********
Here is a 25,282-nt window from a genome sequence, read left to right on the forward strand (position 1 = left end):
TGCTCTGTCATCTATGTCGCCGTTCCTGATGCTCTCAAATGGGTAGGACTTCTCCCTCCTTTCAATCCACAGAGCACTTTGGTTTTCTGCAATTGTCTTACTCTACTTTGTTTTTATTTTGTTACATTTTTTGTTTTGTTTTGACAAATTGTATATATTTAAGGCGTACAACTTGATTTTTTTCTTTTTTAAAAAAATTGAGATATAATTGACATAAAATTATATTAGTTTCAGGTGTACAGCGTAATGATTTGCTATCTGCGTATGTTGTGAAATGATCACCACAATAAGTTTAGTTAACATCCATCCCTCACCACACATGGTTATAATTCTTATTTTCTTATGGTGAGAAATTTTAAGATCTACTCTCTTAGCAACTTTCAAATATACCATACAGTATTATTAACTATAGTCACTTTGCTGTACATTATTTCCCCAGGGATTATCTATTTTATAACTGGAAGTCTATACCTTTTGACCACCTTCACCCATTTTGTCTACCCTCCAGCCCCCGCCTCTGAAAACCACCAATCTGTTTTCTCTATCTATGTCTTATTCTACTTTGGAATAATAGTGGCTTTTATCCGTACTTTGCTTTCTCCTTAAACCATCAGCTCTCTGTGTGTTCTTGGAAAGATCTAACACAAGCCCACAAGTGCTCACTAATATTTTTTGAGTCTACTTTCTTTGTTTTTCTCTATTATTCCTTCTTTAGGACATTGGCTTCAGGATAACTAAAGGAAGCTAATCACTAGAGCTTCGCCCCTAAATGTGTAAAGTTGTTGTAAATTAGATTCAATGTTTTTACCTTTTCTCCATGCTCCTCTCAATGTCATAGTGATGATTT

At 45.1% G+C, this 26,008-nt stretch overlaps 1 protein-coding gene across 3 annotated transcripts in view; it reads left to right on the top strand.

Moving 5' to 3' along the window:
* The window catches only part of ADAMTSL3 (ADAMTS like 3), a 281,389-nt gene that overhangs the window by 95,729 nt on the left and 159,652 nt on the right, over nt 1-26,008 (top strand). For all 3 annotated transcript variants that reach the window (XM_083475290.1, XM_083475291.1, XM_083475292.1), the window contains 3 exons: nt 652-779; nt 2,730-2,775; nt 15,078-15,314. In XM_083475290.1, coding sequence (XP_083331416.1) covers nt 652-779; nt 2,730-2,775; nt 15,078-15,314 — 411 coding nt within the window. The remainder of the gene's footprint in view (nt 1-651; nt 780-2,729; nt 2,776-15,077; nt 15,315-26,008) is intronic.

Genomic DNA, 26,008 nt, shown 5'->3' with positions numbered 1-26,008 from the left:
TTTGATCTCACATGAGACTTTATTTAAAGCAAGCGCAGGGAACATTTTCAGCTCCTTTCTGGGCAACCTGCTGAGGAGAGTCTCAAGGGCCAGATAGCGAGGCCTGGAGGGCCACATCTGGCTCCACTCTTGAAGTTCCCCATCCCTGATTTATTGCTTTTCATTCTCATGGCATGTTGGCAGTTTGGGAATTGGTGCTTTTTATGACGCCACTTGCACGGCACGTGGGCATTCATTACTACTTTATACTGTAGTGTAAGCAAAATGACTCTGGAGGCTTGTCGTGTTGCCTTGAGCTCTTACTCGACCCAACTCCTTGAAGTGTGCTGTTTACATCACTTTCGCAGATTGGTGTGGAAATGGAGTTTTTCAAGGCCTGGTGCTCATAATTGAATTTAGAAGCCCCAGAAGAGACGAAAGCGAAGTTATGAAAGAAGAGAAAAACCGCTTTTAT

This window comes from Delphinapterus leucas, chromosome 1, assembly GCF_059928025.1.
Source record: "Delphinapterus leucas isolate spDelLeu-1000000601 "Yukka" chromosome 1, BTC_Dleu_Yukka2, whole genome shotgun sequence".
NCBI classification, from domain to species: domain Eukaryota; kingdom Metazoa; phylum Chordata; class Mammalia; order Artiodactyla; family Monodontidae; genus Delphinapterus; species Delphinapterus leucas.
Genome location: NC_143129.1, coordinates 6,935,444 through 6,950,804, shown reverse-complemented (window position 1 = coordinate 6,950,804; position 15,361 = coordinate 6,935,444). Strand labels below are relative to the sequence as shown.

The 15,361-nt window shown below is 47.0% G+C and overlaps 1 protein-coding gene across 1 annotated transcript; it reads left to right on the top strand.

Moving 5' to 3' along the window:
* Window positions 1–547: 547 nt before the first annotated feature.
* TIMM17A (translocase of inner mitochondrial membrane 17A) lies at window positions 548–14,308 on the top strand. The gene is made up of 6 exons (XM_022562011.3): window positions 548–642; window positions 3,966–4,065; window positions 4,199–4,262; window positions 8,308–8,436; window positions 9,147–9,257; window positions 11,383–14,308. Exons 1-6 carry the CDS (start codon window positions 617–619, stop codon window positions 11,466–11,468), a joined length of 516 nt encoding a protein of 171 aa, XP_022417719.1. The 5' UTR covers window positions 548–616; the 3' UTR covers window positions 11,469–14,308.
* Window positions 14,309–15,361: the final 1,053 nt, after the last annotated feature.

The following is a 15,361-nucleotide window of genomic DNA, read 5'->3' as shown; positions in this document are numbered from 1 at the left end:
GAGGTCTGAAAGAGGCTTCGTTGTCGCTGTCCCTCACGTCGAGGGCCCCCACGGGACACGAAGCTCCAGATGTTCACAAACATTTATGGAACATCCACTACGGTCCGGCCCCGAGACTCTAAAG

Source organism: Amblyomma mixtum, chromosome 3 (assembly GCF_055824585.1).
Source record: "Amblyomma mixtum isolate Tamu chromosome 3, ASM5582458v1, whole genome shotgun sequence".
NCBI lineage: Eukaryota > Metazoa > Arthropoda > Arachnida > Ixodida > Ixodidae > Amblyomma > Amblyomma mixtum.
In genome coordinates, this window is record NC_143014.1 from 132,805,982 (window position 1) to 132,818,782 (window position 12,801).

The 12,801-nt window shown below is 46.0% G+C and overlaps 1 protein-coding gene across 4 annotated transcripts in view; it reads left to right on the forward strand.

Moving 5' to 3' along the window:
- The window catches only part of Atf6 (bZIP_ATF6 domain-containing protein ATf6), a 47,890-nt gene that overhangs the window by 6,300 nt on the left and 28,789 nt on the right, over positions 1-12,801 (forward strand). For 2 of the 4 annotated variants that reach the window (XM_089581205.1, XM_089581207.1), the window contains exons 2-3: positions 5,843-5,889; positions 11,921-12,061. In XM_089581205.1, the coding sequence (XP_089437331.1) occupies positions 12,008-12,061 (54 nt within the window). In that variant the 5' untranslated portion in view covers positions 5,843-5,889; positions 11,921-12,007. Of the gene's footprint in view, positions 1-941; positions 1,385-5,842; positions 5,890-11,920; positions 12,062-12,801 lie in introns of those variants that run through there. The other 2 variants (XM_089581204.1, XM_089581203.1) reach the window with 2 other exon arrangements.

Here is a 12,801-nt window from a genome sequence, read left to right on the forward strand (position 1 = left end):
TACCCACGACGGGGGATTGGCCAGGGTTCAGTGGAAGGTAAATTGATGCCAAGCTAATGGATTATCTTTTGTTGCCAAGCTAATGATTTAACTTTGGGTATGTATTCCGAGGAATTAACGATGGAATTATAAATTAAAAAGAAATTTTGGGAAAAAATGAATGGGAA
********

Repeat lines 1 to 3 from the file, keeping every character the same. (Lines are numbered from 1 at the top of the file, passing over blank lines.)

Here is a 25,282-nt window from a genome sequence, read left to right on the forward strand (position 1 = left end):
TGCTCTGTCATCTATGTCGCCGTTCCTGATGCTCTCAAATGGGTAGGACTTCTCCCTCCTTTCAATCCACAGAGCACTTTGGTTTTCTGCAATTGTCTTACTCTACTTTGTTTTTATTTTGTTACATTTTTTGTTTTGTTTTGACAAATTGTATATATTTAAGGCGTACAACTTGATTTTTTTCTTTTTTAAAAAAATTGAGATATAATTGACATAAAATTATATTAGTTTCAGGTGTACAGCGTAATGATTTGCTATCTGCGTATGTTGTGAAATGATCACCACAATAAGTTTAGTTAACATCCATCCCTCACCACACATGGTTATAATTCTTATTTTCTTATGGTGAGAAATTTTAAGATCTACTCTCTTAGCAACTTTCAAATATACCATACAGTATTATTAACTATAGTCACTTTGCTGTACATTATTTCCCCAGGGATTATCTATTTTATAACTGGAAGTCTATACCTTTTGACCACCTTCACCCATTTTGTCTACCCTCCAGCCCCCGCCTCTGAAAACCACCAATCTGTTTTCTCTATCTATGTCTTATTCTACTTTGGAATAATAGTGGCTTTTATCCGTACTTTGCTTTCTCCTTAAACCATCAGCTCTCTGTGTGTTCTTGGAAAGATCTAACACAAGCCCACAAGTGCTCACTAATATTTTTTGAGTCTACTTTCTTTGTTTTTCTCTATTATTCCTTCTTTAGGACATTGGCTTCAGGATAACTAAAGGAAGCTAATCACTAGAGCTTCGCCCCTAAATGTGTAAAGTTGTTGTAAATTAGATTCAATGTTTTTACCTTTTCTCCATGCTCCTCTCAATGTCATAGTGATGATTT

At 45.1% G+C, this 26,008-nt stretch overlaps 1 protein-coding gene across 3 annotated transcripts in view; it reads left to right on the top strand.